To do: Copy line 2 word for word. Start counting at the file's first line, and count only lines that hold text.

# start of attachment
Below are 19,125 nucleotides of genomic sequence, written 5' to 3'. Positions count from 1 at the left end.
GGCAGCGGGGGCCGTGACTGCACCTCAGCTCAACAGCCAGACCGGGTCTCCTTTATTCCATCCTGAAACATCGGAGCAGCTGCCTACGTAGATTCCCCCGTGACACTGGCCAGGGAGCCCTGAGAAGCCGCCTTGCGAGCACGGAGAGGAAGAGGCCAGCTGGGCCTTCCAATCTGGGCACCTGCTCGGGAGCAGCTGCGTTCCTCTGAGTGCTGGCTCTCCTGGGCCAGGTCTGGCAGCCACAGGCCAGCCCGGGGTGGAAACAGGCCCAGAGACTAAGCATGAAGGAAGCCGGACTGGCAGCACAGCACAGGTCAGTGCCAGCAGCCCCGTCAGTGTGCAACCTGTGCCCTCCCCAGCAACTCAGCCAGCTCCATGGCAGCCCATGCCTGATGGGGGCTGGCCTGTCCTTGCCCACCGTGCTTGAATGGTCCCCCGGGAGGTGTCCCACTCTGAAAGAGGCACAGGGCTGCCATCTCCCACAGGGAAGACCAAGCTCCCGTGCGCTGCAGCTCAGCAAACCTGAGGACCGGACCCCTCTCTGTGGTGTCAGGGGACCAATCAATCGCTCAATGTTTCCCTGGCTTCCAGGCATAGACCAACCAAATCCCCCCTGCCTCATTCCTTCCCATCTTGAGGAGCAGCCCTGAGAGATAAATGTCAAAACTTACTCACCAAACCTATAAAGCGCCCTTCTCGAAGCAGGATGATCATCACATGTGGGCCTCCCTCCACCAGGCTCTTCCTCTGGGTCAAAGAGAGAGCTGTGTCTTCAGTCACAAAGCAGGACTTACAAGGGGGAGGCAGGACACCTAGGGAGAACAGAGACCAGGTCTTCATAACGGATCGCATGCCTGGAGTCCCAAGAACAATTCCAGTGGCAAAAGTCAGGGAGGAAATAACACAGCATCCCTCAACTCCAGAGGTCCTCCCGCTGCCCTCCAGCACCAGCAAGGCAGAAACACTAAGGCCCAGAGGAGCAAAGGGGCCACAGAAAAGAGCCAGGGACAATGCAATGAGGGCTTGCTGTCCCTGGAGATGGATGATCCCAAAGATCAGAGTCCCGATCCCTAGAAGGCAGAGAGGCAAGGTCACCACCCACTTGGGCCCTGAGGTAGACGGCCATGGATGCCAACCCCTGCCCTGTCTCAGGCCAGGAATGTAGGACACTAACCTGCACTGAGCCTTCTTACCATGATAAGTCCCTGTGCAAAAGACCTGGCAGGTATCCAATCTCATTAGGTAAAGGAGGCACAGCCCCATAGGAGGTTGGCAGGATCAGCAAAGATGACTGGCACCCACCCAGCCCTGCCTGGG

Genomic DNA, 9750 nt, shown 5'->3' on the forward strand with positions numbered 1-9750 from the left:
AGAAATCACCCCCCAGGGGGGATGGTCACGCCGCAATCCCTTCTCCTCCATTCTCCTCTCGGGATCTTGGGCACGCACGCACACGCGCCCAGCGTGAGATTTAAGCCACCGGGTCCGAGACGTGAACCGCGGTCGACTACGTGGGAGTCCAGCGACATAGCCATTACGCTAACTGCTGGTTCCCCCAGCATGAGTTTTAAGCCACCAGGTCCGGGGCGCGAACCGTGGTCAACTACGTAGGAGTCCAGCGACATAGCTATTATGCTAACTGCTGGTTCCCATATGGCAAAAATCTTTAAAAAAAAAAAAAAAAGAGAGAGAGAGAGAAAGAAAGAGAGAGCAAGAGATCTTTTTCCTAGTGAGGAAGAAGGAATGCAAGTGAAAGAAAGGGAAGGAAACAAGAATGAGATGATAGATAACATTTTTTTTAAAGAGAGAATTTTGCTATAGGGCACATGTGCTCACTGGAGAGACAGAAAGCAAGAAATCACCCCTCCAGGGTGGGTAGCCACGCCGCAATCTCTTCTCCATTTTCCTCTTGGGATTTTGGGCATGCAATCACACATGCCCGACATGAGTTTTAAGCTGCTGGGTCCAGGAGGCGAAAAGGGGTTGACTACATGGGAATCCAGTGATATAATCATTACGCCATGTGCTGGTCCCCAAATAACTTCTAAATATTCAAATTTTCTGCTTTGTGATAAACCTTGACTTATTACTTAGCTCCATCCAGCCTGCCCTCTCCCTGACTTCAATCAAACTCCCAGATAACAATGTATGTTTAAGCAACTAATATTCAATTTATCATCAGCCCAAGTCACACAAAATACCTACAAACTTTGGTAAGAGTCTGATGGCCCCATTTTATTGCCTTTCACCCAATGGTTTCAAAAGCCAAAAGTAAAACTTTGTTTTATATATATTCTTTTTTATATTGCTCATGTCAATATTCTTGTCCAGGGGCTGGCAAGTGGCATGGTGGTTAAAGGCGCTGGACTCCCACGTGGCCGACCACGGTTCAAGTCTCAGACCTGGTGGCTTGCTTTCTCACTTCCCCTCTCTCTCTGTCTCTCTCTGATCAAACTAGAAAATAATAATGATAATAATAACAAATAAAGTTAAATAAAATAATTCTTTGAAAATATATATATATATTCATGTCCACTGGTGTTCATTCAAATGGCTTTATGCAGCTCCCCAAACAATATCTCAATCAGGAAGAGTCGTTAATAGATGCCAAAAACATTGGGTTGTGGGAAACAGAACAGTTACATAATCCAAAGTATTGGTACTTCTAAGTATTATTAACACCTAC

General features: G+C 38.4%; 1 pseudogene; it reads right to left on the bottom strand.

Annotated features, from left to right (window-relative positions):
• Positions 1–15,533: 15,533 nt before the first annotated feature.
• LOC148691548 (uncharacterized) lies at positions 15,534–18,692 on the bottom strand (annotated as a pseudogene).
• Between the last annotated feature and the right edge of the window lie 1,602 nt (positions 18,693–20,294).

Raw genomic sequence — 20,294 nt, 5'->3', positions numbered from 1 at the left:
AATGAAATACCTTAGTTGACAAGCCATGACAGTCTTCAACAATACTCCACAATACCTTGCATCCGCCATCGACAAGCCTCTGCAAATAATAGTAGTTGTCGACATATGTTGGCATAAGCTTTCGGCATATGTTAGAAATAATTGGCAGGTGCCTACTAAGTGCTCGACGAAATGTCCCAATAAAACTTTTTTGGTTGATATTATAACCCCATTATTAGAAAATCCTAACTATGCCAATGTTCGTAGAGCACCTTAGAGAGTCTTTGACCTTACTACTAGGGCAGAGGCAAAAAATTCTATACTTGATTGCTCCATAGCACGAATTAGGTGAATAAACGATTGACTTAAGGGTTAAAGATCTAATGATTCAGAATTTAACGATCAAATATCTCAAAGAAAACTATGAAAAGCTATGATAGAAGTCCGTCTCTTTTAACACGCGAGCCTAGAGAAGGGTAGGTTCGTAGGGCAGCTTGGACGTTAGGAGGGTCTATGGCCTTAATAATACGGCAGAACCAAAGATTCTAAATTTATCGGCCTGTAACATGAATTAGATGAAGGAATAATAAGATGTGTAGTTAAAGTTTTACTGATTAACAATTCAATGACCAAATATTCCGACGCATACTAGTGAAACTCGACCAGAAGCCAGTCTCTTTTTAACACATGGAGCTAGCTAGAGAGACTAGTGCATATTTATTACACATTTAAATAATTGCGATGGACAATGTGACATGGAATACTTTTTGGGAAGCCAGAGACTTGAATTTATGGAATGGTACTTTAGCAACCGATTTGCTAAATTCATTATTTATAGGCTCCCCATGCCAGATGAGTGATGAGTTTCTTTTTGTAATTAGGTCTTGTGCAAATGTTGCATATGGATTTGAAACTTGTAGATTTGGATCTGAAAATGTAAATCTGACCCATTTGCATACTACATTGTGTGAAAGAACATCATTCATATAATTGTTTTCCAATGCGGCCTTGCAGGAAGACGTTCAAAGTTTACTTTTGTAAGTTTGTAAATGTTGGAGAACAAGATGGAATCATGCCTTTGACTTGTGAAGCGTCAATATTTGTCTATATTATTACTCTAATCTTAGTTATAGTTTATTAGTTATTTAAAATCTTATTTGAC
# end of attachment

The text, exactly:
GGCAGCGGGGGCCGTGACTGCACCTCAGCTCAACAGCCAGACCGGGTCTCCTTTATTCCATCCTGAAACATCGGAGCAGCTGCCTACGTAGATTCCCCCGTGACACTGGCCAGGGAGCCCTGAGAAGCCGCCTTGCGAGCACGGAGAGGAAGAGGCCAGCTGGGCCTTCCAATCTGGGCACCTGCTCGGGAGCAGCTGCGTTCCTCTGAGTGCTGGCTCTCCTGGGCCAGGTCTGGCAGCCACAGGCCAGCCCGGGGTGGAAACAGGCCCAGAGACTAAGCATGAAGGAAGCCGGACTGGCAGCACAGCACAGGTCAGTGCCAGCAGCCCCGTCAGTGTGCAACCTGTGCCCTCCCCAGCAACTCAGCCAGCTCCATGGCAGCCCATGCCTGATGGGGGCTGGCCTGTCCTTGCCCACCGTGCTTGAATGGTCCCCCGGGAGGTGTCCCACTCTGAAAGAGGCACAGGGCTGCCATCTCCCACAGGGAAGACCAAGCTCCCGTGCGCTGCAGCTCAGCAAACCTGAGGACCGGACCCCTCTCTGTGGTGTCAGGGGACCAATCAATCGCTCAATGTTTCCCTGGCTTCCAGGCATAGACCAACCAAATCCCCCCTGCCTCATTCCTTCCCATCTTGAGGAGCAGCCCTGAGAGATAAATGTCAAAACTTACTCACCAAACCTATAAAGCGCCCTTCTCGAAGCAGGATGATCATCACATGTGGGCCTCCCTCCACCAGGCTCTTCCTCTGGGTCAAAGAGAGAGCTGTGTCTTCAGTCACAAAGCAGGACTTACAAGGGGGAGGCAGGACACCTAGGGAGAACAGAGACCAGGTCTTCATAACGGATCGCATGCCTGGAGTCCCAAGAACAATTCCAGTGGCAAAAGTCAGGGAGGAAATAACACAGCATCCCTCAACTCCAGAGGTCCTCCCGCTGCCCTCCAGCACCAGCAAGGCAGAAACACTAAGGCCCAGAGGAGCAAAGGGGCCACAGAAAAGAGCCAGGGACAATGCAATGAGGGCTTGCTGTCCCTGGAGATGGATGATCCCAAAGATCAGAGTCCCGATCCCTAGAAGGCAGAGAGGCAAGGTCACCACCCACTTGGGCCCTGAGGTAGACGGCCATGGATGCCAACCCCTGCCCTGTCTCAGGCCAGGAATGTAGGACACTAACCTGCACTGAGCCTTCTTACCATGATAAGTCCCTGTGCAAAAGACCTGGCAGGTATCCAATCTCATTAGGTAAAGGAGGCACAGCCCCATAGGAGGTTGGCAGGATCAGCAAAGATGACTGGCACCCACCCAGCCCTGCCTGGG